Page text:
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Shorewalker, as ever the software has torn out formatting, and in this case added extra blank spaces between the paragraphs. I've taken the liberty of editing your post to remove the extra as it might have proved to be a little off-putting for readers. Another time, do remember to check a post afterwards as the software is a b*gger for doing things like this.

I don't have time to do a critique now, but I have to say for my taste things needed to move a little more quickly -- it felt too longwinded and too repetitive. It was also very obvious that she was going to be the hedge witch, so I don't think spinning his mistake out helped in that respect. I was also pulled out a little by the use of "log cabin" when there's been nothing previously that suggested this was US based, (so either add more US feel, or make it eg "cob cottage" if it's vaguely English) and while the name "hellebore" is ancient, it felt distinctly out of place for the folksy feel of the rest, so I'd suggest using a folk name eg winter rose or finding another plant.
Thank you muchly...for both tech help and feedback.

Yeah, log cabin slipped through there! I blame the (American) wife!
 

Brian G Turner

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Only glanced over it, but it looks like you need to work on the POV. The first bit started nicely, but you include details that wouldn't be in the character experience, ie, his hair over his face when retching. When you reach the dialogue this really becomes underlined because you drop into describing every physical action to make up for the lack of character POV. There's promise here, but you're writing it as a screenplay with director's notes instead of a novel with a character experience. :)
 

Wayne Mack

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This is slightly difficult to review as it it indicated that this is chapter two, but there is no synopsis of what has happened and what the reader may already know. A short summary of chapter one would help, assuming that it provides set up for chapter two.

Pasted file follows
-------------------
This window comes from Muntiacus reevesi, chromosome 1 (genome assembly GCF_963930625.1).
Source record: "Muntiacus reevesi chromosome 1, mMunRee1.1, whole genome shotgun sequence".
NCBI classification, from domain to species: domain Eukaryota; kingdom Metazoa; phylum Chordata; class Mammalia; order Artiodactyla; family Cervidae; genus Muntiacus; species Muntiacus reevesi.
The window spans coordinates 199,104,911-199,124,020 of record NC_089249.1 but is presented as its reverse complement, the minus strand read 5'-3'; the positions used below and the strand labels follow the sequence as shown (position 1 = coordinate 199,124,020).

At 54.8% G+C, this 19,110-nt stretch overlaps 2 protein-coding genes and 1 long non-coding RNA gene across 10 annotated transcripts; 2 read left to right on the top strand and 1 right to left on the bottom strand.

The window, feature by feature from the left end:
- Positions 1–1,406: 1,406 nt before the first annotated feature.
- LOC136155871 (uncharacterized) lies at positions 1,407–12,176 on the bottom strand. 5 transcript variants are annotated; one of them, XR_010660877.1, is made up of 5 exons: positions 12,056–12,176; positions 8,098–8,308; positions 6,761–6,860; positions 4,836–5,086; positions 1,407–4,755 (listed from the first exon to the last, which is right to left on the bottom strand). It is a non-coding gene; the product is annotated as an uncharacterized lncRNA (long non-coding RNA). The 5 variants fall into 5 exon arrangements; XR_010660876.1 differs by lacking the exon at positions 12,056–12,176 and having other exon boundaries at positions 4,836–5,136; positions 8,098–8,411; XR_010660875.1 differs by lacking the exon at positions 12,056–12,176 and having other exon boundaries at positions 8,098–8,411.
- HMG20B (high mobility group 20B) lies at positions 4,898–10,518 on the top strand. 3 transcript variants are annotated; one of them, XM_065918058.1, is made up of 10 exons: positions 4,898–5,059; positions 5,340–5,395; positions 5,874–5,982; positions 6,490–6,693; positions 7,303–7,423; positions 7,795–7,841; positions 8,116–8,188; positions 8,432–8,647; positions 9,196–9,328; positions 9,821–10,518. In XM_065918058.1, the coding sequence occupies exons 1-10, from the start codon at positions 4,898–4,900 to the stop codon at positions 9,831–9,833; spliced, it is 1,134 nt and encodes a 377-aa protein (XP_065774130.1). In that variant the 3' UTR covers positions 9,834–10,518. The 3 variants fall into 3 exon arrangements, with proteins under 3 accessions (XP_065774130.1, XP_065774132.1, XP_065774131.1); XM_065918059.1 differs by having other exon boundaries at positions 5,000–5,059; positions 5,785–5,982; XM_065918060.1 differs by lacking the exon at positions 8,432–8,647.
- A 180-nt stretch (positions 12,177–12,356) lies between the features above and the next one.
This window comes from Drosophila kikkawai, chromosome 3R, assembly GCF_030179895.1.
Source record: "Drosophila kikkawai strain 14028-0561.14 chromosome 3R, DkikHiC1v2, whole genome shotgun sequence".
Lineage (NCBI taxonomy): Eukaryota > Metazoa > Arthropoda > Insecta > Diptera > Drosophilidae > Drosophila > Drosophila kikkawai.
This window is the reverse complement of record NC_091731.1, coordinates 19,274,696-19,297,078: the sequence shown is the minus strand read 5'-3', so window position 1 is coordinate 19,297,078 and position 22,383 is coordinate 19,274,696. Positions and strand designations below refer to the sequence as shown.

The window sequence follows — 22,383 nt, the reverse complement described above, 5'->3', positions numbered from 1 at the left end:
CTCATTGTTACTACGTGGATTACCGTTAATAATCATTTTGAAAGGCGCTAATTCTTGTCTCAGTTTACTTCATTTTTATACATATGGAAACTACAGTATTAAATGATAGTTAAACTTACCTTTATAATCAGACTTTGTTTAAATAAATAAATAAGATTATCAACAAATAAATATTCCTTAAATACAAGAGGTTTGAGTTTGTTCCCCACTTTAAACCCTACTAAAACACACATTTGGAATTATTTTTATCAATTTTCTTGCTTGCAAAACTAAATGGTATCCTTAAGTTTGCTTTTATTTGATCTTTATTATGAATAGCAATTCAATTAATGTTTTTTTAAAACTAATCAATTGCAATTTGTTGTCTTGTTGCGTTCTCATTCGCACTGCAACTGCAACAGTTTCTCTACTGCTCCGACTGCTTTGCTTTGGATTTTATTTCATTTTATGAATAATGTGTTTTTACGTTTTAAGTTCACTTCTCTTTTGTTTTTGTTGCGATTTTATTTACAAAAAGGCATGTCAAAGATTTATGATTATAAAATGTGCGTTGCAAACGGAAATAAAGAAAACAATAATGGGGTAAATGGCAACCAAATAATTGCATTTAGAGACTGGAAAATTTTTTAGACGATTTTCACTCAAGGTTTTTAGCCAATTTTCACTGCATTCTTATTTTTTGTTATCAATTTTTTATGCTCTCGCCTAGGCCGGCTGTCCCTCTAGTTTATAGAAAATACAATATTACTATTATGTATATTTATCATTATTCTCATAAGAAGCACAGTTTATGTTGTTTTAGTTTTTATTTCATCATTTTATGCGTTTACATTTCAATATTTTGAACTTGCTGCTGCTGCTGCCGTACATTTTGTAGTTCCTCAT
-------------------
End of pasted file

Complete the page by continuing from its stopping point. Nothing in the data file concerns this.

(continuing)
I liked the descriptive text early on and felt that the slow pacing should be appropriate to build tension. My challenge with reading, though, seems to be that I was not feeling engaged with Darius. A more minor point, but I felt that some of the very early actions occurred out of chronological sequence.

I have grown fond of Brandon Sanderson's Three P approach--Promise, Progress, Payoff--so I'll use that terminology. I see two payoffs in this scene. One, Darius finds the hedge witch and two the hedge witch cures Darius. What I find missing is the Promise. As there is a lack of set up letting the reader know that Darius is looking for the hedge witch and that he has a condition that must be cured, him finding the hedge witch and her giving him a potion seem like random events. Even if this information is covered in chapter one, consider providing a recap at the start of this section. Tell us at the start that he is poisoned or ill and that he is seeking the hedge witch to cure him. Maybe even specify how long Darius has to live if he is not cured. This gives me, as a reader, a feeling of concern for Darius and the slower pacing serves to raise my tension levels.

A more minor point, but I felt a little jerked back and forth in the early section. First, Darius falls to his knees, then he gets back up. Then he is down on his knees again, where he sees something. Then he is walking forward. Then, Darius reveals what he saw when he was on his knees. Consider reordering the sequence so that he falls to his knees, sees something (this might be a good time to reveal he is looking for a hedge witch), then gets up and goes forward.